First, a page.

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Surfing the internet, one would easily find a ‘30 Day Challenge with Trainer Chintu’ to transform fitness or a ‘Get Your Summer Body in just 30 Days’. Anecdotes, on offer by the ‘summer fitness market,’ don’t offer much when practically put to use by a college student who has to balance social media, TV shows and academics. It seems as though Whatsapp has set the lower limit to ‘last seen’ as 2 AM for every collegiate. Alas, it is actually the latter that doesn’t sleep before that. Putting the ‘challenges’ to use therefore doesn’t reap anything. Here are five ways in which a collegiate, whose routine fluctuates with mood and engagements can transform his/her fitness this summer:

1. Water: The primary fat burner

Believe it or not, but water, if consumed sufficiently burns fat at a great speed even when the body is at rest. No matter how much you exercise or don’t exercise at all, dehydration can lead to storage of fat in the body. A study done by the University of Tokyo reveals that a hydrated body burns fat three times faster than a dehydrated body. The best way to check the sufficiency of water in your body is to check the colour of your urine, which if yellow hints at the dehydrated nature of the body and if colourless signifies the sufficiency of water in your body. Remember, the next time someone says that they have been exercising for a while but don’t lose weight or that they are fat although they eat very less, tell them that either it’s genetics or lack of water in the body. The latter can always be mended.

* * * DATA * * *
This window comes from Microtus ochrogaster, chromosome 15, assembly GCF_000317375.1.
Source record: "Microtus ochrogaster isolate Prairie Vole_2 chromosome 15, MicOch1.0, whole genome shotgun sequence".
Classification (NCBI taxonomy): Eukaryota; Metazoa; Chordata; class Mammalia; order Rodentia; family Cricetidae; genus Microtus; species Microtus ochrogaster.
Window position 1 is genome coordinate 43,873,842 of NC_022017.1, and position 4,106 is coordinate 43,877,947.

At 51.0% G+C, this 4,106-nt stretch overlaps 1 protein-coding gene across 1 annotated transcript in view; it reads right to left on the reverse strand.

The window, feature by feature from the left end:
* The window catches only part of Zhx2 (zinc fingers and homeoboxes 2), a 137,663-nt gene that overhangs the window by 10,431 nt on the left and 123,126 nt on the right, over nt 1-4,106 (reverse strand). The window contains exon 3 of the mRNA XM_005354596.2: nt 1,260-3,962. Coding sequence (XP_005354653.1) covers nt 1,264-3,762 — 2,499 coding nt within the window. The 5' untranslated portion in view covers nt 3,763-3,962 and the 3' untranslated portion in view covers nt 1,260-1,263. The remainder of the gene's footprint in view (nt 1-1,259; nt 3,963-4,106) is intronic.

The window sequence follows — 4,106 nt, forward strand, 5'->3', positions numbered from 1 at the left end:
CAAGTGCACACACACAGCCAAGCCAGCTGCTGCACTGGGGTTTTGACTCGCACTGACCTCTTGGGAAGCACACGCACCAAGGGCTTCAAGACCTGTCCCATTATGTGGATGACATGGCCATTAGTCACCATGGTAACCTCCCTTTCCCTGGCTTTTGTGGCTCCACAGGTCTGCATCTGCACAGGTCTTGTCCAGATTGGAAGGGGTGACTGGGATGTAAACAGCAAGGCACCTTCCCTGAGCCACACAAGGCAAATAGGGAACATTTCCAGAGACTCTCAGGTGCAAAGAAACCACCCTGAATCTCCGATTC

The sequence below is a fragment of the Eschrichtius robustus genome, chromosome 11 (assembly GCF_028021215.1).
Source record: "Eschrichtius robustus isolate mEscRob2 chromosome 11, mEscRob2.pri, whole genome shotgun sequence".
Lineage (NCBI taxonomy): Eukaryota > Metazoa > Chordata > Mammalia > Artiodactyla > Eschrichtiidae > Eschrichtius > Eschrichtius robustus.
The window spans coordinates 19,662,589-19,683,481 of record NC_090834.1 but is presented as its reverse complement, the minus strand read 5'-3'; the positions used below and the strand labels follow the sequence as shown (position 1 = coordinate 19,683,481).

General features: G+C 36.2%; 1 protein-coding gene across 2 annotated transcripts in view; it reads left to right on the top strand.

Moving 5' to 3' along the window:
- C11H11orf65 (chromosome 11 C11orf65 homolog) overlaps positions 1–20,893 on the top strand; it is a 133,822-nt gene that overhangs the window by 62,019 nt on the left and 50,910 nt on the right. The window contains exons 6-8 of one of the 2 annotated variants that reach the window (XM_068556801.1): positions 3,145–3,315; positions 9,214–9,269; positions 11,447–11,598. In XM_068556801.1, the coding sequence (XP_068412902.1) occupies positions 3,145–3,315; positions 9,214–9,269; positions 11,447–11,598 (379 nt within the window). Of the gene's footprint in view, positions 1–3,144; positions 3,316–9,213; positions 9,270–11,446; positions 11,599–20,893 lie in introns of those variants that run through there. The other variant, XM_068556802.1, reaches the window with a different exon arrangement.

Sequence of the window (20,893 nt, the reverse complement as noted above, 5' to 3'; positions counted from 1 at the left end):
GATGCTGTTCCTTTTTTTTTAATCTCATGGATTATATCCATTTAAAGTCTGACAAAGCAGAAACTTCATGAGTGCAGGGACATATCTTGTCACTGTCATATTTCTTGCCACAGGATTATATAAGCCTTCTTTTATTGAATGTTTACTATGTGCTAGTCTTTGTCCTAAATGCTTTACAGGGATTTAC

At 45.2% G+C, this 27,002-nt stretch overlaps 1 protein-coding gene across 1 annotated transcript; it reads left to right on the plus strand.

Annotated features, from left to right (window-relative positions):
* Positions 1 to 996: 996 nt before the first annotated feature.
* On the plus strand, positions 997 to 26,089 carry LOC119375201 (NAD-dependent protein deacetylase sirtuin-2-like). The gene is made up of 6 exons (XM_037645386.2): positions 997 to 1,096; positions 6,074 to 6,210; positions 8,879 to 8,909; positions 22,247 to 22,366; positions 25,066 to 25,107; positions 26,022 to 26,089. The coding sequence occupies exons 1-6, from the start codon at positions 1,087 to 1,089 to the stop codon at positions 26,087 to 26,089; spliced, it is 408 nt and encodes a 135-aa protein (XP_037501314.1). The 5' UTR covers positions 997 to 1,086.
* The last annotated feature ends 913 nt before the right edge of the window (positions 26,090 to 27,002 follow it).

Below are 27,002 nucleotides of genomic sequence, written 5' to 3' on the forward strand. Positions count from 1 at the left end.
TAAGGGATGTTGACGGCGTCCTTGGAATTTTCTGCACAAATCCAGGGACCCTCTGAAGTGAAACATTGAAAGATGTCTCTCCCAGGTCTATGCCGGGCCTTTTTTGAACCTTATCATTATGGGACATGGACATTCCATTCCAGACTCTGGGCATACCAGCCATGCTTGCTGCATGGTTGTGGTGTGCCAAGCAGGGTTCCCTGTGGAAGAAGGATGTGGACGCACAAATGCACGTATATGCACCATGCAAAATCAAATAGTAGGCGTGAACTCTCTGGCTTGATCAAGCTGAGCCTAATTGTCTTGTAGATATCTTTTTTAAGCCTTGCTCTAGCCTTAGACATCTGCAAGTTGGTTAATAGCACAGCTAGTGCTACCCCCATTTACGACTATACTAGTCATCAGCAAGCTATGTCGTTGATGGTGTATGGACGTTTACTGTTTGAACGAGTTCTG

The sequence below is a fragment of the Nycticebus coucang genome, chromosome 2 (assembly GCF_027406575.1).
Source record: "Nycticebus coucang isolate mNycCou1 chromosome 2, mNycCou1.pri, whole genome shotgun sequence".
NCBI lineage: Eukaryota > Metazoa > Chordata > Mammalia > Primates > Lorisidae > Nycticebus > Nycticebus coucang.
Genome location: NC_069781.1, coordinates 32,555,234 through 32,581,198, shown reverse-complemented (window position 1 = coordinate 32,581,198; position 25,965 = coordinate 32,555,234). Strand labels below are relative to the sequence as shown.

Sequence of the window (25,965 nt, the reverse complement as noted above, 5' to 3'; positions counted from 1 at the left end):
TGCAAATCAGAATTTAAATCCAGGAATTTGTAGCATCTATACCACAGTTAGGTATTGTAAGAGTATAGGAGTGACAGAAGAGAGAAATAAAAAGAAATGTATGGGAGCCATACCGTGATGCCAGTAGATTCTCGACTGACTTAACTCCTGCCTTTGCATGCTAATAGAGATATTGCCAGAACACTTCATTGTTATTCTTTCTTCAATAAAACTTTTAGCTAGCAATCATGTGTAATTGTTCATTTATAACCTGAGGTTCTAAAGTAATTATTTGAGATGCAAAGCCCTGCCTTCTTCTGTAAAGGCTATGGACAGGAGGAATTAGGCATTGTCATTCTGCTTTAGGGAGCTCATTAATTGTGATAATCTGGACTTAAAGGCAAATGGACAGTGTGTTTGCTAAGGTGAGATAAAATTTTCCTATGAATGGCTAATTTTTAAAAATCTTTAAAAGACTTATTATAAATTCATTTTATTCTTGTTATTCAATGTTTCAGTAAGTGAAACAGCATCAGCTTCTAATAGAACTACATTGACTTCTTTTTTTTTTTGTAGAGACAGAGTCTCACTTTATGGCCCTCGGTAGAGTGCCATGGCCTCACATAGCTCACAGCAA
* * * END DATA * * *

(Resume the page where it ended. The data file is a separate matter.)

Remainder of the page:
2. Don’t starve yourself, rather eat frequently